Publisher Iceberg Interactive and developer IguanaBee present Headsnatchers for review. Headsnatchers is a multiplayer brawl party game with a chunky and colorful style designed to accentuate the individual head designs. Levels are filled with different obstacles, traps, and goals in order to get players to ultimately snatch one anothers’ head for points.
Don’t plan on playing Headsnatchers online if you want to get the most out of it. That’s likely for the best as the sometimes cumbersome character movement, chunky models, and obstacle-filled arenas are better suited for in-person fun. But my experience trying to find someone to play Headsnatchers with online has been one of loneliness. Seconds turn into minutes as I wait for someone, anyone, to come and try to snatch my head. Even with the online caveat in mind, the chunky movement is going to be as much a selling point for fun as it is a deterrent. There isn’t much in the way of aiming, and since you’re trying to knock the heads off of your opponents you’re almost relying on traps more so than your skill to win.
I like Headsnatchers in some ways, loathe it in others, and have a sneaking suspicion it would have fared much better in the heyday of the Nintendo 64. It’s a 4-player party game with a solid core mechanic, knocking the heads off of your opponents, and giving players creative goals to use those heads. When I’ve found someone to play with, either in-person or online, I’ve had a lot of fun chasing my head around trying to figure out the safest way to deposit or use my ill-obtained cranium. This is a great scenario for trash talking on a couch or pairing off in Headsnatchers‘ tag-team mode to ease up on individual trash talking for a bit of team-based trash talking.
Headsnatchers, unfortunately, does require other people to have any kind of fun with it. I would like to say that I’ve been able to unlock all of the different features, but the only way I’ve been able to unlock things is with other people or the barren online community. For example, in my attempt to unlock more in the game, I started looking for online partners the moment I began writing this piece. It’s now been over thirty minutes and another player has yet to connect to my game. This is an example of how Nintendo’s approach to net play, requiring the player to purchase a Nintendo online pass, is flawed. The current system is hindering third party developers who want to make games that take advantage of the Switch’s portability and multiplayer potential.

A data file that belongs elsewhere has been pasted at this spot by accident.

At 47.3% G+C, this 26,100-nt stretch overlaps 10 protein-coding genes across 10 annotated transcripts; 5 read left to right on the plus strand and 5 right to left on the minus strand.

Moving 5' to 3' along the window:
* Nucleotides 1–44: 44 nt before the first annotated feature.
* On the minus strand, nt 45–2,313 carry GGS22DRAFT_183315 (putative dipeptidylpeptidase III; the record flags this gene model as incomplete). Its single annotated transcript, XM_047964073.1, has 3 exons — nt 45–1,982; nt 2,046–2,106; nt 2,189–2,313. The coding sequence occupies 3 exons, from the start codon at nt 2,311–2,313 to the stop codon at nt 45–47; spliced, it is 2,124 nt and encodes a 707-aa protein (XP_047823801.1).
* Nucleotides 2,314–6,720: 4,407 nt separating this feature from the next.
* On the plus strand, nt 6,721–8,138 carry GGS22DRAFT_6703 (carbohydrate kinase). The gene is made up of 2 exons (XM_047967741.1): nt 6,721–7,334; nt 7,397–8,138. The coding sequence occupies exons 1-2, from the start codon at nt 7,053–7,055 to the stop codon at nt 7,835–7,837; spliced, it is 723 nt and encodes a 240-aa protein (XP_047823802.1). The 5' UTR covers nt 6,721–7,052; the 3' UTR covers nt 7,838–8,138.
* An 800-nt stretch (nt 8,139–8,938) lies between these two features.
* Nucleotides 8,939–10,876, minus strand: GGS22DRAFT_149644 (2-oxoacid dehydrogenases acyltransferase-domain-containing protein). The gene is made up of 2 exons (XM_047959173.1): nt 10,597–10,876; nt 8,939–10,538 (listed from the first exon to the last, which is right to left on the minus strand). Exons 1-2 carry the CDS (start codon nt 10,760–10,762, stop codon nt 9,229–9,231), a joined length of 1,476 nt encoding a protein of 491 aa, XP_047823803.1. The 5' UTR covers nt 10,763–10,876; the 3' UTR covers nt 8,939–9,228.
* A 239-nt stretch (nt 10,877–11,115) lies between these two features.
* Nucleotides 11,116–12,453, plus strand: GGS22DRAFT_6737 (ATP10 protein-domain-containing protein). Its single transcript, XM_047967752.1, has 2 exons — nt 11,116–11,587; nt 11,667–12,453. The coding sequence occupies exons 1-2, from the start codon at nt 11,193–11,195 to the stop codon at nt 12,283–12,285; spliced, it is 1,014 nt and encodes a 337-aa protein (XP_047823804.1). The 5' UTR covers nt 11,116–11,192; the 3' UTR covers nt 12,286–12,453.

What also does not help Headsnatchers is its godawful single-player campaign. Instead of giving players the option to play the standard multiplayer brawls against bots, I had to wade through some of the worst platforming in recent memory for Headsnatchers‘ “Zombie Castle” mode. Chunky, imprecise, and slightly out-of-control movement is fine when the goal is to get players to collide with one another in multiplayer maps. It does not suit claustrophobic platforms and rooms filled with enemies that can be much more precise in their swings than yourself.
So in the moments I’ve found someone willing to play Headsnatchers, online or through the various screen outputs of the Switch, the potential shines greatly. I love that the arenas each take different paths to force competitors to fight in order to end. The lack of a timer does hurt a bit here, as players could just refuse to play, but that Bartleby-esque option for everyone involved to go, “I’d rather not” as colorful hell rains down is deeply funny to me.
Headsnatchers does itself no favors by giving solo players an awful campaign with none of the charm or chaos of the multiplayer maps. It would have been better for IguanaBee to not include something so terrible to begin with and just force online or couch multiplay. Thankfully, Headsnatchers does shine in that arena, and if you're looking for a reason to trash talk your friends or family while carrying around their carefully designed heads, then this will satisfy that specific itch.
- Art style that's combination rainbow buttercream and clay grotesquerie is great for creating your own unique participants.
- Character movement is clunky, but that lends excitement to the matches as they require players to completely commit to each action amidst the traps.
- Awful single-player campaign that does nothing to showcase the kind of fun that can be had in the rest of Headsnatchers.
- Nonexistant online presence if you want to play against strangers.
Prognosis is Fair